As an introduction to my two new meta-lists of The Greatest Philosophers of All Time, I have one story and one list.
THE STORY: Almost 40 years ago, in my senior year of high school and the summer following, I had the same conversation over and over with multiple adults – mostly my relatives and my parents’ friends. It went something like this:
“Where are you going to college?”
“Oberlin.” If they recognized the name, they’d say something. Some thought it was exclusively a music school, and I’d have to disabuse them of that idea. “It’s a small liberal arts school, about 30 miles from Cleveland – about 3,000 students. Only 500 of them are in the music conservatory.”‘
“What are you going to study?”
This is where I would get the skeptical looks, and inevitably, the question, “What are you going to DO with that?”
“I’m going to rent office space in a Manhattan skyscraper and hang a shingle on my door that says, ‘John M. Becker, Philosopher’. And if someone needs me to do any thinking for them, I’ll charge by the hour.”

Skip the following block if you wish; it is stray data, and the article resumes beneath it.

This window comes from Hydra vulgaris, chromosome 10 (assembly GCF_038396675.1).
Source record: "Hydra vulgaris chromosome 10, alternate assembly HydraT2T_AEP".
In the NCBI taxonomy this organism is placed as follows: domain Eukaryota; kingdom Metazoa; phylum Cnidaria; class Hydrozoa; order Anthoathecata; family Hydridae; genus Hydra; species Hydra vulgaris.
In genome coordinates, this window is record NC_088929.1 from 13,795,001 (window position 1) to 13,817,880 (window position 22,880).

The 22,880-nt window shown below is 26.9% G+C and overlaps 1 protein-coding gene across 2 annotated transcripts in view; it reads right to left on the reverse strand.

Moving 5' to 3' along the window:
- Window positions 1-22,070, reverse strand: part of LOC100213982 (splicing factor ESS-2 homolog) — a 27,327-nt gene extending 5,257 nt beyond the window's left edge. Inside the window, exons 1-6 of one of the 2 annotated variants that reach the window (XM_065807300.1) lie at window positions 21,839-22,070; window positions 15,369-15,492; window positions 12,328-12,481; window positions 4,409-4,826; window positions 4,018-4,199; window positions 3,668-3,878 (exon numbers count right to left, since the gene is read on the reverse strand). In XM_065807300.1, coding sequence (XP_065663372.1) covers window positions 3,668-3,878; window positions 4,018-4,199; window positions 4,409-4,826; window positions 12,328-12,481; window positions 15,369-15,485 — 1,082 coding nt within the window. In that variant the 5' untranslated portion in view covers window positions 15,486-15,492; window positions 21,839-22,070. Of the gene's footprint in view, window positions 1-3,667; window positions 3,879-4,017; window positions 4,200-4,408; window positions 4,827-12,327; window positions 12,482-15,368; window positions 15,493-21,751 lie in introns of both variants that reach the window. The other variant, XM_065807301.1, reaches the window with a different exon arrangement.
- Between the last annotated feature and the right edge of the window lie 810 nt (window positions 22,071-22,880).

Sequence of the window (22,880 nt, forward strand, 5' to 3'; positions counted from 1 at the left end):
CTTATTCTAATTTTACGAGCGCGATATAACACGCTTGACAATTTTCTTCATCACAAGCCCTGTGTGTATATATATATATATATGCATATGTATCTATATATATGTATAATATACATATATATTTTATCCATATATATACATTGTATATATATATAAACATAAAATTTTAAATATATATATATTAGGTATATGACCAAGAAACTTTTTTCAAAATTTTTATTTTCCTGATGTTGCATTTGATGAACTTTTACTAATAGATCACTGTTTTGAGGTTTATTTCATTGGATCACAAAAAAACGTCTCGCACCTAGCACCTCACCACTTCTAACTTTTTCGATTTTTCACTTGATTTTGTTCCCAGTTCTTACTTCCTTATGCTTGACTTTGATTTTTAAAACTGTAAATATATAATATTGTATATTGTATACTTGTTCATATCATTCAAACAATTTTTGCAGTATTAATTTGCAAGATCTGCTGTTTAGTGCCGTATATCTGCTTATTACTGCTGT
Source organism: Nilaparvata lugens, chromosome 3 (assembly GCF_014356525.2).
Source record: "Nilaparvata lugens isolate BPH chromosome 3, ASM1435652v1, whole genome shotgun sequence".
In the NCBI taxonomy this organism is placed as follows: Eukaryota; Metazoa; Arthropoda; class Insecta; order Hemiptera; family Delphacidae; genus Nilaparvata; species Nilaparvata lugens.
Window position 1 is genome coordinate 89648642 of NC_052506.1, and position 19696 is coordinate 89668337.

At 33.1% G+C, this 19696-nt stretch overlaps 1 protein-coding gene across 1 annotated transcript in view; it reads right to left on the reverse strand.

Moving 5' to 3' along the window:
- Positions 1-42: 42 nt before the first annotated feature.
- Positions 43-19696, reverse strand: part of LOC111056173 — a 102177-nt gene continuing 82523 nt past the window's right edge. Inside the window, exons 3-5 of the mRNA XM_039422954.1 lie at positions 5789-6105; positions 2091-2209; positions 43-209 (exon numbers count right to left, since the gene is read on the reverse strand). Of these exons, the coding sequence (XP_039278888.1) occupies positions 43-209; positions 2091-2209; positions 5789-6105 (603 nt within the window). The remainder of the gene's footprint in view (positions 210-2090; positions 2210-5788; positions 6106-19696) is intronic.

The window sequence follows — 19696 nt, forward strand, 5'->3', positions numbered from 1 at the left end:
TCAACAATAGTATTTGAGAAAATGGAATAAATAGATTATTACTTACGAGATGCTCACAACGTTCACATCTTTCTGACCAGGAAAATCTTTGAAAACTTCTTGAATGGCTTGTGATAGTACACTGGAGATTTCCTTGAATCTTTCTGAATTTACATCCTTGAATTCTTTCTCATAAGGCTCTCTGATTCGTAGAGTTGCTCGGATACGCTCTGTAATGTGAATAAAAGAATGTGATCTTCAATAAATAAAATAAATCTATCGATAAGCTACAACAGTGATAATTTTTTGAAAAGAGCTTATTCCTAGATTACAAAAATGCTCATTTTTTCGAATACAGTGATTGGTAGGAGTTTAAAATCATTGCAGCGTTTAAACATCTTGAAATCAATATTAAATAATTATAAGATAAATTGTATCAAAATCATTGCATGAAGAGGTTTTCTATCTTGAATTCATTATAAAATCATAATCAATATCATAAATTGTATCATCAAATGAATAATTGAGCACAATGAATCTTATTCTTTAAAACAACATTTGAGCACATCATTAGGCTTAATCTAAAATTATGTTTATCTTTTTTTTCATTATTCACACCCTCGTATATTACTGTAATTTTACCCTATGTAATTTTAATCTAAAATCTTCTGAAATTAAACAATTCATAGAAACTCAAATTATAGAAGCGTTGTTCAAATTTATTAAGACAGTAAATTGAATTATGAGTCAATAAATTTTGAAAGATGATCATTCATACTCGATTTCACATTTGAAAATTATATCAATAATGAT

Just before I went off to college, a couple that were friends with my parents, the Frazzas, came to the house to visit. They had a package for me. We all sat in the kitchen while I opened it. This is what was inside:
THE LIST: Here is a list of some of the things I learned from majoring in philosophy:
(1) If you get to pick your premises, you can prove pretty much anything.
(2) It is much easier to find flaws in someone else’s theory than to come up with your own.
(3) Free will may be an illusion, but we have to act as if we have it.
(4) Inductive reasoning is an illusion, but somehow it still works.
(5) We don’t really know anything.
(6) Although the materialist view that only physical matter and energy exist is appealing, no philosopher has yet come up with an airtight materialist explanation for human consciousness.
Here, then, are the two new lists:
The first list is for folks who want to know which philosophers are considered the greatest of the great. The second list is for folks who want to follow the history of philosophy from ancient times to the present.